I think Mr Nasr has the context entirely wrong. Iran is not a normal state, its rulers are not normal politicians, and its policy is not based on our models of “conflict resolution.” They are waging war against us, as they have for nearly thirty years, and will use all means to win it.

Mr Nasr concludes that this is a great time to negotiate with the mullahs. To be fair, it is hard to remember a time when he didn’t think conditions were right for talking to Iran, so this is nothing new. Nor has he ever seemed to notice that we are in fact negotiating right now, and we have been talking to them ever since Khomeini seized power in early 1979.

This is classic Council on Foreign Relations silliness. Their self-important experts told us all during the Cold War that we should be nice to the Soviets, that we shouldn’t support the dissidents, and that Reagan was a militaristic lunatic. So today they tell us to be nice to the mullahs, remain silent on the massacre of decent Iranians, and Bush is a militaristic lunatic.

Plus ca change…it’s the usual.

Almost a year ago, I wrote a piece in the Wall Street Journal in which I said we were winning the battle of Iraq. I came in for the usual derision from the anti-war crowd, which was desperately invested in our defeat in the Middle East, but the facts, as usual, were inescapable. It is very difficult for anyone to deny that things are very much better in Iraq, and the debate has now shifted to the consequences of the defeat of al Qaeda. Take a look at this piece, for example, from the “Guardian,” hardly suspect of being a mouthpiece for Bushhitlercheney:

Today’s Washington Times notes that there has been a significant drop in the number of “suicide attacks” in Iraq. And I am told that many of those recent attacks are actually conducted by remote-controlled vehicles, not by fervent martyrs-to-be. This suggests two things: Coalition forces are doing a better job patrolling the borders (especially the Syrian border, which has long been the route of choice for most of the terrorists), and the Islamic fascists are having increasing trouble recruiting young men and women to their ranks.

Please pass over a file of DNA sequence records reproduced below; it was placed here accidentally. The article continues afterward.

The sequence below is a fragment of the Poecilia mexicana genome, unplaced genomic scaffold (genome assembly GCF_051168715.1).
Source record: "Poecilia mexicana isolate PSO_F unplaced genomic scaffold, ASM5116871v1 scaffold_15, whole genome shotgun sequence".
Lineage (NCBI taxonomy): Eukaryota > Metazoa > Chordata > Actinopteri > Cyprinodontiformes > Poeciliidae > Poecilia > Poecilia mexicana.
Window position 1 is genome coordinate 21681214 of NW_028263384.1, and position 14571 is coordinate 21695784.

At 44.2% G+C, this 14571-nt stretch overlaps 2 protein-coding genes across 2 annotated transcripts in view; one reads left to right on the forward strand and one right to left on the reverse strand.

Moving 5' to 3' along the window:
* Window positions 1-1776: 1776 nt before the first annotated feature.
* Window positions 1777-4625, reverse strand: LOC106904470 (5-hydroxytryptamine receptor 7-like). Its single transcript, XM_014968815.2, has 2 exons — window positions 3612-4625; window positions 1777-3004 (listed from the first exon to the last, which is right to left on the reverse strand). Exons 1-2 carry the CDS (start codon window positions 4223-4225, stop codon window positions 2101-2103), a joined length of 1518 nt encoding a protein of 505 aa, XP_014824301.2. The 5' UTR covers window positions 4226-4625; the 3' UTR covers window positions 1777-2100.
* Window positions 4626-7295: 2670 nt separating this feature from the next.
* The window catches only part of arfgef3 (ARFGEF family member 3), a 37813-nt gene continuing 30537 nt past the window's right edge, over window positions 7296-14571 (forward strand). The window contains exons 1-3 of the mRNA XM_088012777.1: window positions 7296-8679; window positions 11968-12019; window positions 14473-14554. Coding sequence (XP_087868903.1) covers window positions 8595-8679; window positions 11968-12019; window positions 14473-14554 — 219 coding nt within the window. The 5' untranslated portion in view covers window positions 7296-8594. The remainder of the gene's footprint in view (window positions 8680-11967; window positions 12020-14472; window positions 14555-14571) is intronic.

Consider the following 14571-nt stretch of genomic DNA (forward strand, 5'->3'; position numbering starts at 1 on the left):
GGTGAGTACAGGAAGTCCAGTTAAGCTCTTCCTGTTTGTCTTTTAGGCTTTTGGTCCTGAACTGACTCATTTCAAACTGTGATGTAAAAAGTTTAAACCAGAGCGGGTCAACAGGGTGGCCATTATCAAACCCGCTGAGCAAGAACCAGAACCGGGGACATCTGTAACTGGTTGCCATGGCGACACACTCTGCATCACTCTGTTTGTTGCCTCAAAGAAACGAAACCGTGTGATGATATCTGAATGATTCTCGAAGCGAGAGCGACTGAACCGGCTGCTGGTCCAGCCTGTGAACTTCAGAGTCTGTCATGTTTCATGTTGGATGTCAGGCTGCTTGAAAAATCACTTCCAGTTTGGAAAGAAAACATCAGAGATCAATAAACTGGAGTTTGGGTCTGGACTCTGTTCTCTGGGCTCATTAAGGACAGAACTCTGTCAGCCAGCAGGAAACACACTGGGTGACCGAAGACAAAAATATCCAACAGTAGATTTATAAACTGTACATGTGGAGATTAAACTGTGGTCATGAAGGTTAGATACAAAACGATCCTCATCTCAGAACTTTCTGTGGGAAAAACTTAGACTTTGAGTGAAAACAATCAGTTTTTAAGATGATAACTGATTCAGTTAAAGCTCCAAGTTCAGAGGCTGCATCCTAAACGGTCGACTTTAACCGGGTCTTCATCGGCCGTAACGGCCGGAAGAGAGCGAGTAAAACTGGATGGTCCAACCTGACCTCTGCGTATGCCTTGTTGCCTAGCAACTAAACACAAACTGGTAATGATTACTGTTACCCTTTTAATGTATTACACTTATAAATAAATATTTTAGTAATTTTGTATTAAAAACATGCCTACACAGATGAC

The defeat of al Qaeda cannot but shake the Islamofascist world. I have no doubt there are now serious ruptures within it, even though one or another alleged detail may be dubious. It must shake Tehran and Damascus as well, for they went all-out to drive us from Iraq. So this is also their defeat. It must therefore be heartening to the dissidents in Syria and Iran, who are constantly told by their oppressors that “America can’t do a damn thing,” that the Americans are losing in Iraq and Afghanistan, and that the Mahdi will soon return to reign over a glorious imperial caliphate. Instead, the infidels and crusaders have smashed the several terrorist organizations funded, armed and trained by the mullahs, from al Qaeda to the Mahdi Army, the Taliban and Iraqi Hezbollah.

So this is another good moment to rally to the side of Iranian and Syrian dissidents, but nobody in the “Western world” has the stomach for it. We are still treading water with regard to our major enemies in the terror war. As I wrote last October,

Not a day goes by without one of our commanders shouting to the four winds that the Iranians are operating all over Iraq, and that virtually all the suicide terrorists are foreigners, sent in from Syria. We have done great damage to their forces on the battlefield, but they can always escalate, and we still have no policy to direct against the terror masters in Damascus and Tehran. That problem is not going to be resolved by sound counterinsurgency strategy alone, no matter how brilliantly executed.